The City of Sydney has announced a new harbourfront walk that will pay tribute to the First People of Australia, in particular those of the Eora nation who inhabited the Sydney basin before white settlement. Running for nine kilometres, from the Maritime Museum at Darling Harbour to Woolloomooloo Bay, the path will feature a host of stories and artworks marking the history and living culture of Indigenous Australians.

Next week the City of Sydney council will vote on the plans for the harbour walk, which is being coordinated by Aboriginal curator Emily McDaniel. They’ll decide on a name (it’ll be in the local Aboriginal language) and a symbol for the walk that reflects the importance of the harbour and foreshore, as well as a series of eight installations that incorporate audio explaining the relationships between the historically and culturally significant sites along the walk; 12 text or audio installations that speak to the “hidden” histories of the harbour; and a number of artworks to be installed in locations including Pyrmont, Barangaroo (once known as the Hungry Mile), Tar-ra (also known as Dawes Point, where Indigenous woman Patyegarang taught astronomer and linguist William Dawes her language) and Circular Quay.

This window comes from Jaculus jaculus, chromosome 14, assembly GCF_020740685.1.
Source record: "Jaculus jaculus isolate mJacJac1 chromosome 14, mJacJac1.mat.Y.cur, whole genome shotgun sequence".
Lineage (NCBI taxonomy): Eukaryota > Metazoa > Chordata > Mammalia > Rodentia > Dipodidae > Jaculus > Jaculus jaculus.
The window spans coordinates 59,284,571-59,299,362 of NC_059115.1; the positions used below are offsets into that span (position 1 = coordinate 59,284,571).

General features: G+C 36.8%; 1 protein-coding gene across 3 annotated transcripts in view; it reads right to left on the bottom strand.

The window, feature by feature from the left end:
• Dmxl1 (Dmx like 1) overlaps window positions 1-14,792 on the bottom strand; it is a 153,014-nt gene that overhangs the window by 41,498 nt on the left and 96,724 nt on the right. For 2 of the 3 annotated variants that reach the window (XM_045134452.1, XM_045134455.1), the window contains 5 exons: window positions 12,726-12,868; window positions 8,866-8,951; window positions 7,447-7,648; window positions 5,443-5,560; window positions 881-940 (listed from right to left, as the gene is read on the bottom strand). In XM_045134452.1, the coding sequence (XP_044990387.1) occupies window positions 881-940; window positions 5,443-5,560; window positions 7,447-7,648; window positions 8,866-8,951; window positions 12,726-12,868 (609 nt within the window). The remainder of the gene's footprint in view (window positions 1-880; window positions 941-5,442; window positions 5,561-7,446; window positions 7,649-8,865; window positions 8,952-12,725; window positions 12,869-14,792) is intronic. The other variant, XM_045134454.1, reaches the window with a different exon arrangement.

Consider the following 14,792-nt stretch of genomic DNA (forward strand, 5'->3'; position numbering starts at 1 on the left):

As well as new artworks, the walk will take in pre-existing pieces, including Warrang by Brook Andrew outside the Museum of Contemporary Art, and Wuganmagulya (Farm Cove) by Brenda L Croft at the Botanic Gardens.

“The harbour walk is marked by sitelines – places that contain and interconnect the stories, memories and histories of Country,” McDaniel said in a statement. “These are the veins of Sydney, a living and breathing place. The walk is an Acknowledgement of Country in its truest, most ancient form. We tread lightly and mindfully, with the knowledge that this site holds all the memories of everyone who has ever lived on this land.”

As well as bringing artworks to the foreshore, the walk is expected to bring business to Aboriginal-operated tour companies, and add new spaces for cultural tours and performances. It will also be part of the soon-to-open Bondi to Manly coastal walk, an 80-kilometre trail that links the two beaches via existing harbour tracks and paths.

The Eora path will be a collaboration between the City of Sydney, the NSW Government and Aboriginal and Torres Strait Islander communities. The council’s Aboriginal and Torres Strait Islander Advisory Panel will provide guidance.

The expected launch date has not yet been announced.